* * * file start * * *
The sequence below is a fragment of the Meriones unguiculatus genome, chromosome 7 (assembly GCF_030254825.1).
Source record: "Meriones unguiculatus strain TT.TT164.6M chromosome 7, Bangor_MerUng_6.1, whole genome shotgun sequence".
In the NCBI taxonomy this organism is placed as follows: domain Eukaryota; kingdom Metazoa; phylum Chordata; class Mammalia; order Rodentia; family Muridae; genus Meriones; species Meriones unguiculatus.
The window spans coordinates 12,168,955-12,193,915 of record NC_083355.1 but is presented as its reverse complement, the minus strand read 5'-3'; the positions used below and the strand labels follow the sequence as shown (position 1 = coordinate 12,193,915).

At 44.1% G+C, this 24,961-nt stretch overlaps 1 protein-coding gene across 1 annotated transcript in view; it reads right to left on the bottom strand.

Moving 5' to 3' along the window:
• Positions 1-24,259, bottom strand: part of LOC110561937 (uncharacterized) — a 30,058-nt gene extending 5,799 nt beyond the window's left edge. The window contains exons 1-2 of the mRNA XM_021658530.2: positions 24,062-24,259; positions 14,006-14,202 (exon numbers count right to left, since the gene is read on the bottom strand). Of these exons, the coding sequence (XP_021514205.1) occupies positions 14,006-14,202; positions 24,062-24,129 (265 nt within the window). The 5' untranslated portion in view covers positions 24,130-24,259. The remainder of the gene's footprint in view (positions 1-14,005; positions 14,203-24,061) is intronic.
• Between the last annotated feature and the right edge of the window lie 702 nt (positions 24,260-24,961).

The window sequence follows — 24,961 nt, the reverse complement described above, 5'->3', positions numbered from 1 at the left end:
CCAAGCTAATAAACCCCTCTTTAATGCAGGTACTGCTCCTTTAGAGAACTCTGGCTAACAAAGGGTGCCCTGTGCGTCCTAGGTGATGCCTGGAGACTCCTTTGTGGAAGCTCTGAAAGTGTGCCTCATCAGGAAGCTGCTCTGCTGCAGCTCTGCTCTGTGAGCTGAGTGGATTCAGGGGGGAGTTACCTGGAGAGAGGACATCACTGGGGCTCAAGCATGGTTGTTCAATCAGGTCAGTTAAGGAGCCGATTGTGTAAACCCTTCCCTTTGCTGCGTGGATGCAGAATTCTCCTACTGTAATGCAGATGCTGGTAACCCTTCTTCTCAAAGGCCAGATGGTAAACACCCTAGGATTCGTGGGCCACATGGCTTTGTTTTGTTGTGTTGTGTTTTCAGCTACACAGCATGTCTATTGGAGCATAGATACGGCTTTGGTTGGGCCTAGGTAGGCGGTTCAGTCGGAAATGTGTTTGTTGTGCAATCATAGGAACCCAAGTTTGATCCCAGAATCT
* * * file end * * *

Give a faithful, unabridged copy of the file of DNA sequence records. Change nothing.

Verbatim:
The sequence below is a fragment of the Meriones unguiculatus genome, chromosome 7 (assembly GCF_030254825.1).
Source record: "Meriones unguiculatus strain TT.TT164.6M chromosome 7, Bangor_MerUng_6.1, whole genome shotgun sequence".
In the NCBI taxonomy this organism is placed as follows: domain Eukaryota; kingdom Metazoa; phylum Chordata; class Mammalia; order Rodentia; family Muridae; genus Meriones; species Meriones unguiculatus.
The window spans coordinates 12,168,955-12,193,915 of record NC_083355.1 but is presented as its reverse complement, the minus strand read 5'-3'; the positions used below and the strand labels follow the sequence as shown (position 1 = coordinate 12,193,915).

At 44.1% G+C, this 24,961-nt stretch overlaps 1 protein-coding gene across 1 annotated transcript in view; it reads right to left on the bottom strand.

Moving 5' to 3' along the window:
• Positions 1-24,259, bottom strand: part of LOC110561937 (uncharacterized) — a 30,058-nt gene extending 5,799 nt beyond the window's left edge. The window contains exons 1-2 of the mRNA XM_021658530.2: positions 24,062-24,259; positions 14,006-14,202 (exon numbers count right to left, since the gene is read on the bottom strand). Of these exons, the coding sequence (XP_021514205.1) occupies positions 14,006-14,202; positions 24,062-24,129 (265 nt within the window). The 5' untranslated portion in view covers positions 24,130-24,259. The remainder of the gene's footprint in view (positions 1-14,005; positions 14,203-24,061) is intronic.
• Between the last annotated feature and the right edge of the window lie 702 nt (positions 24,260-24,961).

The window sequence follows — 24,961 nt, the reverse complement described above, 5'->3', positions numbered from 1 at the left end:
CCAAGCTAATAAACCCCTCTTTAATGCAGGTACTGCTCCTTTAGAGAACTCTGGCTAACAAAGGGTGCCCTGTGCGTCCTAGGTGATGCCTGGAGACTCCTTTGTGGAAGCTCTGAAAGTGTGCCTCATCAGGAAGCTGCTCTGCTGCAGCTCTGCTCTGTGAGCTGAGTGGATTCAGGGGGGAGTTACCTGGAGAGAGGACATCACTGGGGCTCAAGCATGGTTGTTCAATCAGGTCAGTTAAGGAGCCGATTGTGTAAACCCTTCCCTTTGCTGCGTGGATGCAGAATTCTCCTACTGTAATGCAGATGCTGGTAACCCTTCTTCTCAAAGGCCAGATGGTAAACACCCTAGGATTCGTGGGCCACATGGCTTTGTTTTGTTGTGTTGTGTTTTCAGCTACACAGCATGTCTATTGGAGCATAGATACGGCTTTGGTTGGGCCTAGGTAGGCGGTTCAGTCGGAAATGTGTTTGTTGTGCAATCATAGGAACCCAAGTTTGATCCCAGAATCT